Oceans May Be Common on Rocky Alien Planets

The large planet in the foreground is Gliese 581g, which is in the middle of the star's habitable zone and is only three to four times as massive as Earth.
This artist's conception shows the inner four planets of the Gliese 581 system and their host star. The large planet in the foreground is Gliese 581g, which is in the middle of the star's habitable zone and is only two to three times as massive as Earth. Some researchers aren't convinced Gliese 581g exists, however. (Image credit: Lynette Cook)

Every rocky planet likely develops a liquid-water ocean shortly after forming, suggesting that potentially habitable alien worlds may be common throughout the universe, a prominent scientist says.

The building blocks of rocky planets contain more than enough water to seed oceans, and computer models and Earth's own history suggest such seas should slosh around soon after these worlds' surfaces have cooled down and solidified, said Lindy Elkins-Tanton of the Carnegie Institution for Science in Washington, D.C.

"Habitability is going to be much more common than we had previously thought," Elkins-Tanton said today (March 18) during a talk at the 44th Lunar and Planetary Science Conference in The Woodlands, Texas.

Making an early ocean

Analysis of ancient Earth rocks shows that our own planet hosted an ocean of liquid water at least 4.4 billion years ago, Elkins-Tanton said — just 160 million years or so after our solar system's birth. [9 Exoplanets That Could Host Alien Life]

This water came primarily from the planetesimals that glommed together to form Earth long ago rather than from comet impacts, as some researchers had previously believed, she added.

While comet-delivered water probably made a contribution later on, "it's not required," Elkins-Tanton said, citing studies that model planetary building blocks and how they come together. "You can make a water ocean without it."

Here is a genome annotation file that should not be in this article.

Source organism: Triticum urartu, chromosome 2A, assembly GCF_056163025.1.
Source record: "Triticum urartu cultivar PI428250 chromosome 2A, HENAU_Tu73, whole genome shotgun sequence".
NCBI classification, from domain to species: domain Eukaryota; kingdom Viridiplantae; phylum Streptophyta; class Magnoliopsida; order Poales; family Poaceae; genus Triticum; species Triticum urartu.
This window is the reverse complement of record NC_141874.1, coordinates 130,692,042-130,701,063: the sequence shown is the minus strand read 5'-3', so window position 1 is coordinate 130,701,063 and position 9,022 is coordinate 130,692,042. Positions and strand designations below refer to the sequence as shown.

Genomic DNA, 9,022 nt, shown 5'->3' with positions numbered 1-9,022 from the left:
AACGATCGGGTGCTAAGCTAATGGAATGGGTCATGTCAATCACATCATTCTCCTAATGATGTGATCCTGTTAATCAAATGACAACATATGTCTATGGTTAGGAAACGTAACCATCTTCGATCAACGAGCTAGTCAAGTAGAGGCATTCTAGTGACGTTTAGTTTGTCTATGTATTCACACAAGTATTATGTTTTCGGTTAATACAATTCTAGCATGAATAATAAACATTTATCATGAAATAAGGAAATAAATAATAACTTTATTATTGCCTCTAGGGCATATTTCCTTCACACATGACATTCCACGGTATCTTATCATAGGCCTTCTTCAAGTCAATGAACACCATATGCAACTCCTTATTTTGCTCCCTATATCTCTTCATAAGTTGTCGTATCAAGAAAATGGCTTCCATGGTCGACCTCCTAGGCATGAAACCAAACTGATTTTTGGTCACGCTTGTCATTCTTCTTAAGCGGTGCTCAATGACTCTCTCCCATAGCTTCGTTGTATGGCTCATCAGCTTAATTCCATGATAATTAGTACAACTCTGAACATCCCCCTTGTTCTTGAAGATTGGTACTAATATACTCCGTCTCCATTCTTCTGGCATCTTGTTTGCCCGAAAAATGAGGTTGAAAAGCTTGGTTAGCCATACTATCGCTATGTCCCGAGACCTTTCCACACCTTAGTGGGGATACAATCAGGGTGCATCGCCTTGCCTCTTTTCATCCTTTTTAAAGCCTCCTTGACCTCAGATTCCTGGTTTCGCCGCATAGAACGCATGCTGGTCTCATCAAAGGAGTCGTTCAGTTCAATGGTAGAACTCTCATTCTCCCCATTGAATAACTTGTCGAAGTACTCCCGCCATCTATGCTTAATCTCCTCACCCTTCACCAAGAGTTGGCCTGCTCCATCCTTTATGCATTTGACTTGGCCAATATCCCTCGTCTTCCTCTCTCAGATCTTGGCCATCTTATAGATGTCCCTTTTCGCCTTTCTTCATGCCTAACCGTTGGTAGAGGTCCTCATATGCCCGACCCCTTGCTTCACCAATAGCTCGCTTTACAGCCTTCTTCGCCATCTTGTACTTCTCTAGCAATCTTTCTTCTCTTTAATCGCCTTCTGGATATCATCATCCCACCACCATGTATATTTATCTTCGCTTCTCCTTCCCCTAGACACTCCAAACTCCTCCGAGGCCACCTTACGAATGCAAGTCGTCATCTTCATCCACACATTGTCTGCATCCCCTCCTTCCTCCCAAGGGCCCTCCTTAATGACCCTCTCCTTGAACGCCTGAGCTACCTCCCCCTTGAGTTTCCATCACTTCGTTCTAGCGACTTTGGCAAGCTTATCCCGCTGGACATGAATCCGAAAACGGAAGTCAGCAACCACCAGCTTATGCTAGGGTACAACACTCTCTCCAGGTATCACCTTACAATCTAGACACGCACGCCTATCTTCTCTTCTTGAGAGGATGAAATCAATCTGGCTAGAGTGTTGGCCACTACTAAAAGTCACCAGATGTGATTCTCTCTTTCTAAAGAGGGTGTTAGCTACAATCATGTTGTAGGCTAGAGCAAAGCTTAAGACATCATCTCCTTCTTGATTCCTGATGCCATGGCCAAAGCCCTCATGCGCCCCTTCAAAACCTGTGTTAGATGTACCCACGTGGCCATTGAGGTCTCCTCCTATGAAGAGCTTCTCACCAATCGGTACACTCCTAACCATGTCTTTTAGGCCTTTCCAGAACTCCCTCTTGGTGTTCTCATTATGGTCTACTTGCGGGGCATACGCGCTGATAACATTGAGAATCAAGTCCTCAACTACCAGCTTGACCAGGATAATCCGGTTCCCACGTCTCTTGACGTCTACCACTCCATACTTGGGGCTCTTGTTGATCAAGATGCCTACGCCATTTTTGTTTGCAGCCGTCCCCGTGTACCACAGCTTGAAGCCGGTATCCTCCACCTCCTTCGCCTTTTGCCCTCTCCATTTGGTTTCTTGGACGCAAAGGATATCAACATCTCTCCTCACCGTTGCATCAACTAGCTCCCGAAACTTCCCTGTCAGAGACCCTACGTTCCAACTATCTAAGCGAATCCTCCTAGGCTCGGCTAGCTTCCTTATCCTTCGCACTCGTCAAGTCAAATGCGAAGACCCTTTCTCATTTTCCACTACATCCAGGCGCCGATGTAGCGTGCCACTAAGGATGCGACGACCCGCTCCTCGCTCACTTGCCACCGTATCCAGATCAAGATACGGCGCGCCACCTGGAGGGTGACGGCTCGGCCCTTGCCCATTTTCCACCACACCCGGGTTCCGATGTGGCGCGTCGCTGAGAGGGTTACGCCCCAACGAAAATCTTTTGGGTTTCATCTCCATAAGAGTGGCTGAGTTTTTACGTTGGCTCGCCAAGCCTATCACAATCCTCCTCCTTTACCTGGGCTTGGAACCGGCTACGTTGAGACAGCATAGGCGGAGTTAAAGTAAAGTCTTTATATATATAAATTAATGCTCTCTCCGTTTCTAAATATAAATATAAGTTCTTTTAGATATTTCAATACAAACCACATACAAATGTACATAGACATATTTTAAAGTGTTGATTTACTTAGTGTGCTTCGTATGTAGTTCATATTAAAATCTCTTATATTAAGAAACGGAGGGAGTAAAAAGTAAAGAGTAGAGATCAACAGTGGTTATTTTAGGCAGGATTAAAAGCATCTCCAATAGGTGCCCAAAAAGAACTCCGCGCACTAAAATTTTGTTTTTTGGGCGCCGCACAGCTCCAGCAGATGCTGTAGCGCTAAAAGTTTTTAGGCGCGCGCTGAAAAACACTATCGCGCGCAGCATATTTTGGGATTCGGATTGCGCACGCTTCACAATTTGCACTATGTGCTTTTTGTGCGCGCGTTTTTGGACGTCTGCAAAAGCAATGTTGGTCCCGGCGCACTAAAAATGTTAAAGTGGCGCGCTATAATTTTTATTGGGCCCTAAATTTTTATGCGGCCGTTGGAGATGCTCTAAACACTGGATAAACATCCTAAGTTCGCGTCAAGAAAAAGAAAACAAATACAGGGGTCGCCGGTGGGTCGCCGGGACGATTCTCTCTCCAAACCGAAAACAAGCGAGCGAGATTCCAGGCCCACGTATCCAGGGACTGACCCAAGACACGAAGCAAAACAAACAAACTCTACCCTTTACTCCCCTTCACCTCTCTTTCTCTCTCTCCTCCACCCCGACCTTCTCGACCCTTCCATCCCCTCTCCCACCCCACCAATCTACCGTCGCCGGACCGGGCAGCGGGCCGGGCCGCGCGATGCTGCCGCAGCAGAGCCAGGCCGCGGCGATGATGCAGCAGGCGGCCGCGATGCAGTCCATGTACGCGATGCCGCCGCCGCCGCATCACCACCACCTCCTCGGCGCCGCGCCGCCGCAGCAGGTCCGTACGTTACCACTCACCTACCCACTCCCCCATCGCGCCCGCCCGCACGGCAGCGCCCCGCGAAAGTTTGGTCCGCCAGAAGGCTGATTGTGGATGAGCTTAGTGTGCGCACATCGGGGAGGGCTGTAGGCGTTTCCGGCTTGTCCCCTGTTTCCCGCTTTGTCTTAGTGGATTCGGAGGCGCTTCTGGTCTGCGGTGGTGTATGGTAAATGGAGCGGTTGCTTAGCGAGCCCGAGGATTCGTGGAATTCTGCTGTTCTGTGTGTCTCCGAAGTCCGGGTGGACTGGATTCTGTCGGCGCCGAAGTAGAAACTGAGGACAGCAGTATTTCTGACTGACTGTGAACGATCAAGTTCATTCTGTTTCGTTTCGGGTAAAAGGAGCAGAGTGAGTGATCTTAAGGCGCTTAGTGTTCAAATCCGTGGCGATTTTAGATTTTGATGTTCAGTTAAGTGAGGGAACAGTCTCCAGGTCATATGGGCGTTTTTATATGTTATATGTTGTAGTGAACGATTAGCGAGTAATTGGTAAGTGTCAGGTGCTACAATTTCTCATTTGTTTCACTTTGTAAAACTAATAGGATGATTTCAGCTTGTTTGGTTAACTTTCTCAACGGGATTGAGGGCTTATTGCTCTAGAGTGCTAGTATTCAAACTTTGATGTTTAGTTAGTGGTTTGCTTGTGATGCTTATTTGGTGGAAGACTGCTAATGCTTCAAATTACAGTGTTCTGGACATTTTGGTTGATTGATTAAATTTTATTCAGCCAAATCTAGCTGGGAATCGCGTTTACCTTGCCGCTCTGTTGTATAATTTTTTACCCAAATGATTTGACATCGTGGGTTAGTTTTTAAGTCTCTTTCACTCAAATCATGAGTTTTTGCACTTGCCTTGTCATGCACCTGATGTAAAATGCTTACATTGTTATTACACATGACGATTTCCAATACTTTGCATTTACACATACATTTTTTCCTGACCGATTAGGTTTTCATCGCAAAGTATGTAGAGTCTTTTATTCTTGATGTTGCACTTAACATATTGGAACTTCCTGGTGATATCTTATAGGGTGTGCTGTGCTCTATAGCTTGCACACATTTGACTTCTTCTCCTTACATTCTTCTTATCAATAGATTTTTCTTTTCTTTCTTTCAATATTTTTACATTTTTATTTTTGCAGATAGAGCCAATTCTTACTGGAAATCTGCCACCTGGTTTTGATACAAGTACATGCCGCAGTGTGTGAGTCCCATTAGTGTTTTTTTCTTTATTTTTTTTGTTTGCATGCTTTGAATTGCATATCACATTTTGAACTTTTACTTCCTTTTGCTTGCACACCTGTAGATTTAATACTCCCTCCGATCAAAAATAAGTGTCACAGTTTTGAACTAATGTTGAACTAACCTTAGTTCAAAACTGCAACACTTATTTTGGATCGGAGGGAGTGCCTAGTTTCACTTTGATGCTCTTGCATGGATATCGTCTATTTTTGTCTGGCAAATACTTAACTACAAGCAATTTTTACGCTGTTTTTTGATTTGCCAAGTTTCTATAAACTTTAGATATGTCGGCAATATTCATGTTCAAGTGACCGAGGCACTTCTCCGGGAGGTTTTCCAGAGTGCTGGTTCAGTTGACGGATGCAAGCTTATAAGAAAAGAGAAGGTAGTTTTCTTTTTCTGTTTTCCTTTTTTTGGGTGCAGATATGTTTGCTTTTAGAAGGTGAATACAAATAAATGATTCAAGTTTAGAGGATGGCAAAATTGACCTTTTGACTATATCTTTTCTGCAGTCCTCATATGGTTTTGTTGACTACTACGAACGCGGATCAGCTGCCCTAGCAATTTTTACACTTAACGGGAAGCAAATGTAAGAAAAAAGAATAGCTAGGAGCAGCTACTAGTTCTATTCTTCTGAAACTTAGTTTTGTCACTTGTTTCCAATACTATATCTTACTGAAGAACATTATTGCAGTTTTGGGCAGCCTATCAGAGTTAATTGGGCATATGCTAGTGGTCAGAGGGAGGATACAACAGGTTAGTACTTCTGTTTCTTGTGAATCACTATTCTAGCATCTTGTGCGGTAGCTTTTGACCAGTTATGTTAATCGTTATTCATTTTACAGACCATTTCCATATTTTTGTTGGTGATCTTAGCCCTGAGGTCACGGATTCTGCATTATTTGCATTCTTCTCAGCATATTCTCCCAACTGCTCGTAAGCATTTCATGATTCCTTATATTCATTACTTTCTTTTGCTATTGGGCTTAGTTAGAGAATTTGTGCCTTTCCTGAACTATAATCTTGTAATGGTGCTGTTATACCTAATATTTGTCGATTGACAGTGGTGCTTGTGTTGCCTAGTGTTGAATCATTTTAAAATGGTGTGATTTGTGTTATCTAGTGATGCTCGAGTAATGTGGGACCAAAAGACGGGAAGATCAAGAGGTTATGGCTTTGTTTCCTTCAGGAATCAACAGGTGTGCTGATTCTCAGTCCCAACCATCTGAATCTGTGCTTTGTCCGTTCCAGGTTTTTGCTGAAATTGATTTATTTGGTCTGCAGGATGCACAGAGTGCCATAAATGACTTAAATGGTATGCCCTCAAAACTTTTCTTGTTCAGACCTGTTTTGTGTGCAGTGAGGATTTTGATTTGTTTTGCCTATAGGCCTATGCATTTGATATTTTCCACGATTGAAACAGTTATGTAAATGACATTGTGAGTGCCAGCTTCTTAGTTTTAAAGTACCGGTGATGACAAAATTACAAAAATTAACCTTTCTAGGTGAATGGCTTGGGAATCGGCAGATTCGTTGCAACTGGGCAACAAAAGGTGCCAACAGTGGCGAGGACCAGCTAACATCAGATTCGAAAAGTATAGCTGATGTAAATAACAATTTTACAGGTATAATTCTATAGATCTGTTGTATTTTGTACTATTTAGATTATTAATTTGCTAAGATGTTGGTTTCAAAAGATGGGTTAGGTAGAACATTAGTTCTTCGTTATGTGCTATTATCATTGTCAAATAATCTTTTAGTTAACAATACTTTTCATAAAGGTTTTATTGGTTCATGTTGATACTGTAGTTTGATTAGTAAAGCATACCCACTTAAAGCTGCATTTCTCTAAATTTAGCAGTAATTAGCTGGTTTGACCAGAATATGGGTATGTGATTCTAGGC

For example, even if the pieces that built Earth contained just 0.01 percent water by weight — an extremely conservative estimate — our planet still would have harbored an early global ocean hundreds of meters deep, she said.

Such primitive oceans form in a multistep process, Elkins-Tanton explained. Water first boils out of the molten rock covering a newborn terrestrial planet heated up by accretionary impacts, creating a steamy atmosphere. This atmosphere then collapses as the planet cools, returning the water to the surface and generating an ocean.

"The ramifications of this are that, in any exoplanet system anywhere in our universe, if it's made of rocky materials with similar water contents to ours, every rocky planet would be expected to start with a water ocean," Elkins-Tanton said.

Further, models developed by Elkins-Tanton and others "all indicate that this cooling and collapse process happens on the order of 10 million years or less," she added.

That's an exciting prospect for astrobiologists, as life on Earth is found nearly anywhere liquid water exists.

Holding on to the water

Of course, forming an ocean and holding onto it are two different matters. After all, Earth's solar system hosts rocky planets — Mercury, Venus and Mars — whose surface oceans have long since disappeared, if they ever existed at all.

Alien Worlds Infographic 20"x60" Poster. Buy Here (Image credit: Space.com Store)

Indeed, how some rocky worlds manage to retain their water is an area ripe for future research, Elkins-Tanton said, specifically citing the case of Venus, Earth's hellishly hot "sister planet" that veered down a very different road after its formation.

It may be tempting to ascribe the apparent dessication of rocky worlds like Venus to the giant impacts that pummeled them in our solar system's early days. But Earth held onto much of its water despite a massive collision with a Mars-size body (which is thought to have led to the formation of the moon), and data from NASA's Messenger spacecraft show that Mercury still harbors many volatile compounds, Elkins-Tanton said.

"Now if there would be a poster child for the body that should be depleted by giant impacts, that would be Mercury," Elkins-Tanton said. "Giant impacts do not dry bodies."

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Mike Wall
Senior Space Writer

Michael Wall is a Senior Space Writer with Space.com and joined the team in 2010. He primarily covers exoplanets, spaceflight and military space, but has been known to dabble in the space art beat. His book about the search for alien life, "Out There," was published on Nov. 13, 2018. Before becoming a science writer, Michael worked as a herpetologist and wildlife biologist. He has a Ph.D. in evolutionary biology from the University of Sydney, Australia, a bachelor's degree from the University of Arizona, and a graduate certificate in science writing from the University of California, Santa Cruz. To find out what his latest project is, you can follow Michael on Twitter.